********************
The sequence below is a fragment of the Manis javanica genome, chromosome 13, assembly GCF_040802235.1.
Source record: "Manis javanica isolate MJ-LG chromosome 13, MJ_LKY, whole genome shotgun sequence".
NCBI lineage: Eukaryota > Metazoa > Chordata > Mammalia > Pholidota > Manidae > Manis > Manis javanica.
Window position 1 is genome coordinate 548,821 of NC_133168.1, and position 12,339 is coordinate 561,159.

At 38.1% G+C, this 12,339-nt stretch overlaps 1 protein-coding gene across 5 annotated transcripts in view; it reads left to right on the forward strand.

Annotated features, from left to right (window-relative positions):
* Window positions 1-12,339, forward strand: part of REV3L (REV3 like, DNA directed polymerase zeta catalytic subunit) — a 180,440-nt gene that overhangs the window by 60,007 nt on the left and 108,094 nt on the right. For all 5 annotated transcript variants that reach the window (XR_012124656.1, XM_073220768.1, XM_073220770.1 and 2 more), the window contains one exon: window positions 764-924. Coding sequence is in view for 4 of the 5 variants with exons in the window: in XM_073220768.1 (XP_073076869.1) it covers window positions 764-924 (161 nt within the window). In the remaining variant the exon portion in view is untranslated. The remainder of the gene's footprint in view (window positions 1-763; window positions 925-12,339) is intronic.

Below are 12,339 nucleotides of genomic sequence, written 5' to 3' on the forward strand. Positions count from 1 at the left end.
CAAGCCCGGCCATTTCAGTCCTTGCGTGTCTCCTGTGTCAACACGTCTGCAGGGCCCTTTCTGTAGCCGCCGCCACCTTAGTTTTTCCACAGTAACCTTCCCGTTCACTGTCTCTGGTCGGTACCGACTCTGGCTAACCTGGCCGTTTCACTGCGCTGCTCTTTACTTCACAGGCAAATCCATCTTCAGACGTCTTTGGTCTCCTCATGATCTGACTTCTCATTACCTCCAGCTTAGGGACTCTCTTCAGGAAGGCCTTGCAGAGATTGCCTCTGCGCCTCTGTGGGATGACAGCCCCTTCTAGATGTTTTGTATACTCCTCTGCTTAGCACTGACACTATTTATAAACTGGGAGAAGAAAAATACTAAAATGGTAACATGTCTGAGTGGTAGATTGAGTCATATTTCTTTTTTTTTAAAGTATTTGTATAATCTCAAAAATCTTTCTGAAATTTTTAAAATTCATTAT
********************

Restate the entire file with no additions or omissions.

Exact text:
The sequence below is a fragment of the Manis javanica genome, chromosome 13, assembly GCF_040802235.1.
Source record: "Manis javanica isolate MJ-LG chromosome 13, MJ_LKY, whole genome shotgun sequence".
NCBI lineage: Eukaryota > Metazoa > Chordata > Mammalia > Pholidota > Manidae > Manis > Manis javanica.
Window position 1 is genome coordinate 548,821 of NC_133168.1, and position 12,339 is coordinate 561,159.

At 38.1% G+C, this 12,339-nt stretch overlaps 1 protein-coding gene across 5 annotated transcripts in view; it reads left to right on the forward strand.

Annotated features, from left to right (window-relative positions):
* Window positions 1-12,339, forward strand: part of REV3L (REV3 like, DNA directed polymerase zeta catalytic subunit) — a 180,440-nt gene that overhangs the window by 60,007 nt on the left and 108,094 nt on the right. For all 5 annotated transcript variants that reach the window (XR_012124656.1, XM_073220768.1, XM_073220770.1 and 2 more), the window contains one exon: window positions 764-924. Coding sequence is in view for 4 of the 5 variants with exons in the window: in XM_073220768.1 (XP_073076869.1) it covers window positions 764-924 (161 nt within the window). In the remaining variant the exon portion in view is untranslated. The remainder of the gene's footprint in view (window positions 1-763; window positions 925-12,339) is intronic.

Below are 12,339 nucleotides of genomic sequence, written 5' to 3' on the forward strand. Positions count from 1 at the left end.
CAAGCCCGGCCATTTCAGTCCTTGCGTGTCTCCTGTGTCAACACGTCTGCAGGGCCCTTTCTGTAGCCGCCGCCACCTTAGTTTTTCCACAGTAACCTTCCCGTTCACTGTCTCTGGTCGGTACCGACTCTGGCTAACCTGGCCGTTTCACTGCGCTGCTCTTTACTTCACAGGCAAATCCATCTTCAGACGTCTTTGGTCTCCTCATGATCTGACTTCTCATTACCTCCAGCTTAGGGACTCTCTTCAGGAAGGCCTTGCAGAGATTGCCTCTGCGCCTCTGTGGGATGACAGCCCCTTCTAGATGTTTTGTATACTCCTCTGCTTAGCACTGACACTATTTATAAACTGGGAGAAGAAAAATACTAAAATGGTAACATGTCTGAGTGGTAGATTGAGTCATATTTCTTTTTTTTTAAAGTATTTGTATAATCTCAAAAATCTTTCTGAAATTTTTAAAATTCATTAT